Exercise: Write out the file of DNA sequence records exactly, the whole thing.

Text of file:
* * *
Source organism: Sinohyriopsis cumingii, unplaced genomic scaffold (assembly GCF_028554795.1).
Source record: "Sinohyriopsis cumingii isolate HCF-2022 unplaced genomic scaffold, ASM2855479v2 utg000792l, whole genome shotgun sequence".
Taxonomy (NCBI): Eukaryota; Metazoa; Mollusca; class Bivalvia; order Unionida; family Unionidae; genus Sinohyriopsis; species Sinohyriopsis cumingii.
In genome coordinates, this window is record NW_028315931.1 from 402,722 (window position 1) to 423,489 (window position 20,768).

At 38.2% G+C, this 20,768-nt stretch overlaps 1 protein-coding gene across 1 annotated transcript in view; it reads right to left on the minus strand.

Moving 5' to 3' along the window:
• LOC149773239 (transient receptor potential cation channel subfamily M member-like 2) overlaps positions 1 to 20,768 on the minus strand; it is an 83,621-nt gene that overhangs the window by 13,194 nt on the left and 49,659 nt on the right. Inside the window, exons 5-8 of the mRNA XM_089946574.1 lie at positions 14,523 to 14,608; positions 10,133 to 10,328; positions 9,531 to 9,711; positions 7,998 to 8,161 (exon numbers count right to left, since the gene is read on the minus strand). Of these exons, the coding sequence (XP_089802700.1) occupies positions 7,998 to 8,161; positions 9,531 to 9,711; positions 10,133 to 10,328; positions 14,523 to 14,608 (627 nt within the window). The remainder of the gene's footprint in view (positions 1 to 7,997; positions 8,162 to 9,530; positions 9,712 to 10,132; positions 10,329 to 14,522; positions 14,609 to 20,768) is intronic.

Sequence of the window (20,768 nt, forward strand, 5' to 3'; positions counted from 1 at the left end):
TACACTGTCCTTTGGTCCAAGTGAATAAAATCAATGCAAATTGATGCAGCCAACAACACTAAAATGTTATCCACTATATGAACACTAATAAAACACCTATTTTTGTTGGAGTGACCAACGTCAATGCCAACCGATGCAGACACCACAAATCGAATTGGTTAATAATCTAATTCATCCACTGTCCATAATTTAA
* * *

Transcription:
Source organism: Sinohyriopsis cumingii, unplaced genomic scaffold (assembly GCF_028554795.1).
Source record: "Sinohyriopsis cumingii isolate HCF-2022 unplaced genomic scaffold, ASM2855479v2 utg000792l, whole genome shotgun sequence".
Taxonomy (NCBI): Eukaryota; Metazoa; Mollusca; class Bivalvia; order Unionida; family Unionidae; genus Sinohyriopsis; species Sinohyriopsis cumingii.
In genome coordinates, this window is record NW_028315931.1 from 402,722 (window position 1) to 423,489 (window position 20,768).

At 38.2% G+C, this 20,768-nt stretch overlaps 1 protein-coding gene across 1 annotated transcript in view; it reads right to left on the minus strand.

Moving 5' to 3' along the window:
• LOC149773239 (transient receptor potential cation channel subfamily M member-like 2) overlaps positions 1 to 20,768 on the minus strand; it is an 83,621-nt gene that overhangs the window by 13,194 nt on the left and 49,659 nt on the right. Inside the window, exons 5-8 of the mRNA XM_089946574.1 lie at positions 14,523 to 14,608; positions 10,133 to 10,328; positions 9,531 to 9,711; positions 7,998 to 8,161 (exon numbers count right to left, since the gene is read on the minus strand). Of these exons, the coding sequence (XP_089802700.1) occupies positions 7,998 to 8,161; positions 9,531 to 9,711; positions 10,133 to 10,328; positions 14,523 to 14,608 (627 nt within the window). The remainder of the gene's footprint in view (positions 1 to 7,997; positions 8,162 to 9,530; positions 9,712 to 10,132; positions 10,329 to 14,522; positions 14,609 to 20,768) is intronic.

Sequence of the window (20,768 nt, forward strand, 5' to 3'; positions counted from 1 at the left end):
TACACTGTCCTTTGGTCCAAGTGAATAAAATCAATGCAAATTGATGCAGCCAACAACACTAAAATGTTATCCACTATATGAACACTAATAAAACACCTATTTTTGTTGGAGTGACCAACGTCAATGCCAACCGATGCAGACACCACAAATCGAATTGGTTAATAATCTAATTCATCCACTGTCCATAATTTAA